“yes, By Damn, We’re Going Back To Berlin”


It was a short stroll from the briefing room to 401st operations, where I chatted for a few mintues with the operations officer, James McPartlin, and his two assistants, Francis Porada and Neil Daniels. Sometimes they would have bits of information that might prove useful, and sometimes I would ask for help with equipment or aircraft problems. This was my fourth long mission in five days, each with nine hours of flying time and over seven and a half hours on oxygen. Such a stiff schedule was not normally expected, or asked, of an aircrew. But given all the discussions about the spring offensive to neutralize the Luftwaffe before D-day, I would not have been surprised to be on the schedule again the following day.

Just behind operations was a medium-sized Quonset hut, which was filled with racks of personal equipment, parachutes, machine guns, and other paraphernalia of war. After each mission the machine guns were removed from the aircraft and returned to the flight line for inspection and maintenance. On the several occasions when we didn’t make it back to the airfield, the guns were faithfully removed from the battered aircraft and laboriously trucked back with us.

GORDON A. WIGGETT of Vermont, whose duty station was at the right waist gun, was the armorer on our crew. It was his job to keep our thirteen machine guns in perfect working order and to beg or steal the extra ammo that we always carried after our embarrassing early shortages. From our first days of training as a crew, many missions were devoted entirely to gunnery and to the discipline necessary to prevent burning out the gun barrels, a common problem when so many rounds were fired.

Our guns were our protectors, and we took good care of them. With the bombs it was different; there was a feeling of guilt associated with them. In the States we spent countless hours on precision bombing until we could hit a “pickle barrel” from twenty-five thousand feet. Our generation was brought up with the belief that wars were fought under certain gentlemanly terms, involving only military targets and military men. Suddenly we were in a situation where we were bombing through clouds at targets surrounded by the civilian populace. When the Pathfinder aircraft, specially equipped for radar bombing through clouds, was brought to our group in December 1943, I registered a moral objection with my squadron commander. He listened but insisted that this was the only way to win the war. After a week of arguing with myself, I finally concluded that he was right. Fortunately there was a squadron stand-down during this last month of 1943 due to weather or I might have received some sort of punishment. However, every time the bombs dropped away and the aircraft leaped forward, relieved of its burden, I had ambivalent feelings: happy to have a more maneuverable plane to fly but troubled in my conscience.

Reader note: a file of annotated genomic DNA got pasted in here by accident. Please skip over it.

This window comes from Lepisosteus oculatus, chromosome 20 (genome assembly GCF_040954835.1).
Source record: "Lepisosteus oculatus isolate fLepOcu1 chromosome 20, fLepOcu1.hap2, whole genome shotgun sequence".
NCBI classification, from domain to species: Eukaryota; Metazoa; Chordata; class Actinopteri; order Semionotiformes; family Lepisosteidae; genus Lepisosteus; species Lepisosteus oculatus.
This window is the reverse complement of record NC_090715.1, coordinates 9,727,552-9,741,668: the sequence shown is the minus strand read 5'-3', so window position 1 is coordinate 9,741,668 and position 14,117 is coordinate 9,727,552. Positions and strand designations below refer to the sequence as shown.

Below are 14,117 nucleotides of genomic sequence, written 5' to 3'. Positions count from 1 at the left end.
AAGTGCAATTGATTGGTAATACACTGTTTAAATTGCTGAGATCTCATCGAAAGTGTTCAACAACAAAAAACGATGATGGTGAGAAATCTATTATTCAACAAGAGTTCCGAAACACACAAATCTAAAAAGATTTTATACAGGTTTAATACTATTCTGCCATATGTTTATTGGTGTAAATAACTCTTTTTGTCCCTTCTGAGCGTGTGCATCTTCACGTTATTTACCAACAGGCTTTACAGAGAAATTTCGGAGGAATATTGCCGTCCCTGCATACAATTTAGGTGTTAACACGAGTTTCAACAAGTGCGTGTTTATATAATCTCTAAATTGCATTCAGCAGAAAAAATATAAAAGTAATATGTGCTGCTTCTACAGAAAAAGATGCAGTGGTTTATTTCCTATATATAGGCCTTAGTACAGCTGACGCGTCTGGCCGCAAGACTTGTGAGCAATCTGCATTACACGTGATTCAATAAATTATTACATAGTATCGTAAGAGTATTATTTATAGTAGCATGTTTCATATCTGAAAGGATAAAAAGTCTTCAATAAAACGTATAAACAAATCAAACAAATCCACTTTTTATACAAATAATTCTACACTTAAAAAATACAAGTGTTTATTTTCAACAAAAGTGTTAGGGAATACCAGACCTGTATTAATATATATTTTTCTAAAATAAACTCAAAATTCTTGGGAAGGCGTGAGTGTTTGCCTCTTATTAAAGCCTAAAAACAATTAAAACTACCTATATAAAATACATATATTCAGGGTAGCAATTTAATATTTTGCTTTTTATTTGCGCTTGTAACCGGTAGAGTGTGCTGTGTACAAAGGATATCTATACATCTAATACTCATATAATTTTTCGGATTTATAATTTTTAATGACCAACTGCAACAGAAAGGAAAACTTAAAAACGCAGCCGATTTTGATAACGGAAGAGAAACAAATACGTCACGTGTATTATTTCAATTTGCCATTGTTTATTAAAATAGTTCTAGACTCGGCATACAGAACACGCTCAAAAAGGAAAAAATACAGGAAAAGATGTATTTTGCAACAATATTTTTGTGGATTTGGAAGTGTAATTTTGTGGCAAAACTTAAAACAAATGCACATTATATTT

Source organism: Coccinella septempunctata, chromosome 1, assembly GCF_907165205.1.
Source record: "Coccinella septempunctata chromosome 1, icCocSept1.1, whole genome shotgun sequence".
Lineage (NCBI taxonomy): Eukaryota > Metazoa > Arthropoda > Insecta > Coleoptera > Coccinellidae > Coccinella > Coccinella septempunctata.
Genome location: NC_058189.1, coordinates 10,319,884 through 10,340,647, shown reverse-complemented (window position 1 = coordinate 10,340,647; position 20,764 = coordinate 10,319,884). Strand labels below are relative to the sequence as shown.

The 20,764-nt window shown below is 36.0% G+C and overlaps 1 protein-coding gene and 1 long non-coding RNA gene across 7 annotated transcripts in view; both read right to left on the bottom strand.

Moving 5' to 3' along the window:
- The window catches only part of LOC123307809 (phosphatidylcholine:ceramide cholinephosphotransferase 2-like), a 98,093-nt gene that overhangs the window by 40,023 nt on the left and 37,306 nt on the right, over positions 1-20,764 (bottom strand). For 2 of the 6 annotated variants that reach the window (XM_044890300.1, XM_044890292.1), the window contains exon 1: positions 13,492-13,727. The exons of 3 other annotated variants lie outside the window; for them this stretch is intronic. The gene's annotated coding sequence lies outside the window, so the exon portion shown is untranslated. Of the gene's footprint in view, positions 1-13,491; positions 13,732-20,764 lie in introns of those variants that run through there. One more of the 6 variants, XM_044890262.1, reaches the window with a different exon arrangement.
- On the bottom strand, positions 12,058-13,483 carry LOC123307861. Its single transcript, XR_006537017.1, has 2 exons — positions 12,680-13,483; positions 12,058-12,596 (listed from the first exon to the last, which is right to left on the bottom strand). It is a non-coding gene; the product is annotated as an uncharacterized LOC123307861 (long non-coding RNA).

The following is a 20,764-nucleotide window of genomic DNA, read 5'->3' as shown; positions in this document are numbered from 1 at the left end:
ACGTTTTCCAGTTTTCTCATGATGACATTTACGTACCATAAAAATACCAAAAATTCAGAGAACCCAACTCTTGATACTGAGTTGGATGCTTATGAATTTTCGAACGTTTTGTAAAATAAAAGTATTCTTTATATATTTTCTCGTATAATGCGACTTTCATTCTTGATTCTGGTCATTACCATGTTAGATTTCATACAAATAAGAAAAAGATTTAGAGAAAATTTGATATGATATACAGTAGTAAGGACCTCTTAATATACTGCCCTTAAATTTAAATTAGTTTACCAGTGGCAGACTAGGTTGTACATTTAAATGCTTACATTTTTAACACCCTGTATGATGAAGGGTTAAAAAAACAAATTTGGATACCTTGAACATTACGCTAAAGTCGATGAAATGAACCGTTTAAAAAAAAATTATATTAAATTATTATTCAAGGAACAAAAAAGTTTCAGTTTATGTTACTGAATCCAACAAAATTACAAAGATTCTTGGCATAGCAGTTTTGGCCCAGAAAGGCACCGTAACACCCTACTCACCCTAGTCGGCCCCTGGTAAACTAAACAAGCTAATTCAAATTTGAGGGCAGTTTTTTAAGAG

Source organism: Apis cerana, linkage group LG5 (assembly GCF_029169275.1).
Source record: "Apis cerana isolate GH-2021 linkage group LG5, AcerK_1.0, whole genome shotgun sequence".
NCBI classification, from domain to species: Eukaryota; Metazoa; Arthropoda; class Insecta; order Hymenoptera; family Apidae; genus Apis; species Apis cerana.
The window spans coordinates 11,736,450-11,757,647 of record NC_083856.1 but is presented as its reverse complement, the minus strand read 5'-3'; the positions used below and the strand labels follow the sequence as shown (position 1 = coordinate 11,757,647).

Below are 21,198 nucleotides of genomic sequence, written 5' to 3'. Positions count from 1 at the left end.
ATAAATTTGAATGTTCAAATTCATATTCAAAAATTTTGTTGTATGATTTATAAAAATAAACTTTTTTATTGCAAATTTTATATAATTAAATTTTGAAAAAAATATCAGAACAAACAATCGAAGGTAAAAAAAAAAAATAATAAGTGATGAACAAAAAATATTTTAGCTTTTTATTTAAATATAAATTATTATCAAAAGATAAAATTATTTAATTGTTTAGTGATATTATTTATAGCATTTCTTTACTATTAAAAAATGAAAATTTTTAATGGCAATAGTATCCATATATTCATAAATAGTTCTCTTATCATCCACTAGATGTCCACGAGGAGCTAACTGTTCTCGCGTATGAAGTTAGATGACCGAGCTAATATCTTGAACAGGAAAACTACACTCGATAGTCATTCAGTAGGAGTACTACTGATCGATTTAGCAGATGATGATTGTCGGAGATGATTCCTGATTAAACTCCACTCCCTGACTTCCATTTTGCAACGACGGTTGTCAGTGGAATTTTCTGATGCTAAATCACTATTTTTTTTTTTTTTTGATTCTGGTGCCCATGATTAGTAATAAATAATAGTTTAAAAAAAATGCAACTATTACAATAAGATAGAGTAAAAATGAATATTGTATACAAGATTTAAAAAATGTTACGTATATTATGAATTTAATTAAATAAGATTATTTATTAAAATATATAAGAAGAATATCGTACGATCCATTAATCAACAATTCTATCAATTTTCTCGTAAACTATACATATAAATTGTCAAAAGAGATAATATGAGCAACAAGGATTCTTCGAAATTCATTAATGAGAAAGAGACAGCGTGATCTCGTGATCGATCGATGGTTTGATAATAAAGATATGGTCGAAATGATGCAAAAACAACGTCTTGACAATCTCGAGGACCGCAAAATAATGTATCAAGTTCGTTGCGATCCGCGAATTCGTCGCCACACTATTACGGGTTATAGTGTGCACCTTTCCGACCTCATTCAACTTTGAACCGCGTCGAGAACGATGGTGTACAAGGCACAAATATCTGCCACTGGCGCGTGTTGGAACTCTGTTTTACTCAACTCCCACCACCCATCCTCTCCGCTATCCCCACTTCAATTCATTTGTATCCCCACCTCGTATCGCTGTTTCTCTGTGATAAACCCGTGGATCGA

This was my fourth long mission in five days, each with nine hours of flying time and over seven hours on oxygen.

Gordon Wiggett had commandeered a two-ton truck and driver to carry us and our equipment out to our aircraft. The guns went in first, then each aircrew member loaded his own equipment. I put on my fleece-lined flying boots, slipped a Mae West over my shoulders, fastening a strap from front to back between my legs, and checked both CO2 cylinders to make sure they worked. A parachute harness went over the Mae West; it was the kind that had two snaps in front for a chest pack. The chest pack itself went into the back of the truck and during the mission was placed behind my seat.

We each had our personal leather helmet, which contained earphones and snaps for our oxygen mask, which had to be tightened constantly. Some had microphones built in, but these worked very poorly because the water condensing from the breath would freeze the instruments. Instead we used throat mikes, two hard, rubber, pill-shaped devices fitted against the larynx by a strap around the neck. There were three umbilical cords uniting the flier with the aircraft—oxygen mask, throat mike, and headset.

Back in the summer of 1943, somebody in the 91st Bomb Group had the idea that a suit of armor (later called flak jackets) for aircrew members would be useful. Wilkinson, the famous sword manufacturer, began producing a vest made up of overlapping steel plates wrapped in canvas. Right after they became available, one of the plates was torn out of mine by a 13-mm cannon shell, which then lodged in my seat without exploding. Some of the fellows who had to stand up a lot during flight found them too heavy. Bill always folded his up and sat on it. “First things first,” he said, grinning.


We had to be stationed at our aircraft one and a half hours after briefing time. One hour after that was called engine time, when engines were started. Fifteen minutes later the planes would take off.